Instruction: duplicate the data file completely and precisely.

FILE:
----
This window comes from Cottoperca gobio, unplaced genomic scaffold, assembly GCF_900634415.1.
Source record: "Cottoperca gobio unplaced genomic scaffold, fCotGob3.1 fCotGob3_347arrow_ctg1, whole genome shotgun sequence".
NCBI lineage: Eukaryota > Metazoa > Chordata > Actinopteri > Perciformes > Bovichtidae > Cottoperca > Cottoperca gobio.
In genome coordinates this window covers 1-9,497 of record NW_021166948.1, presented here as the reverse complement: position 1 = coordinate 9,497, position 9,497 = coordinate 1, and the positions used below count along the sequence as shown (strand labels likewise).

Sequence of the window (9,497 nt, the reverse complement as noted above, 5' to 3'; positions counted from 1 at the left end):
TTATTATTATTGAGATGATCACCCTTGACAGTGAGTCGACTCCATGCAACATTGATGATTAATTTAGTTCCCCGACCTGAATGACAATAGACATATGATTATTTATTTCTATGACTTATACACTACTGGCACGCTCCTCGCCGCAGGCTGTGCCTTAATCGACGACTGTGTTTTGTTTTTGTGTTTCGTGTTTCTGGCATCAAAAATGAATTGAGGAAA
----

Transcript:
This window comes from Cottoperca gobio, unplaced genomic scaffold, assembly GCF_900634415.1.
Source record: "Cottoperca gobio unplaced genomic scaffold, fCotGob3.1 fCotGob3_347arrow_ctg1, whole genome shotgun sequence".
NCBI lineage: Eukaryota > Metazoa > Chordata > Actinopteri > Perciformes > Bovichtidae > Cottoperca > Cottoperca gobio.
In genome coordinates this window covers 1-9,497 of record NW_021166948.1, presented here as the reverse complement: position 1 = coordinate 9,497, position 9,497 = coordinate 1, and the positions used below count along the sequence as shown (strand labels likewise).

Sequence of the window (9,497 nt, the reverse complement as noted above, 5' to 3'; positions counted from 1 at the left end):
TTATTATTATTGAGATGATCACCCTTGACAGTGAGTCGACTCCATGCAACATTGATGATTAATTTAGTTCCCCGACCTGAATGACAATAGACATATGATTATTTATTTCTATGACTTATACACTACTGGCACGCTCCTCGCCGCAGGCTGTGCCTTAATCGACGACTGTGTTTTGTTTTTGTGTTTCGTGTTTCTGGCATCAAAAATGAATTGAGGAAA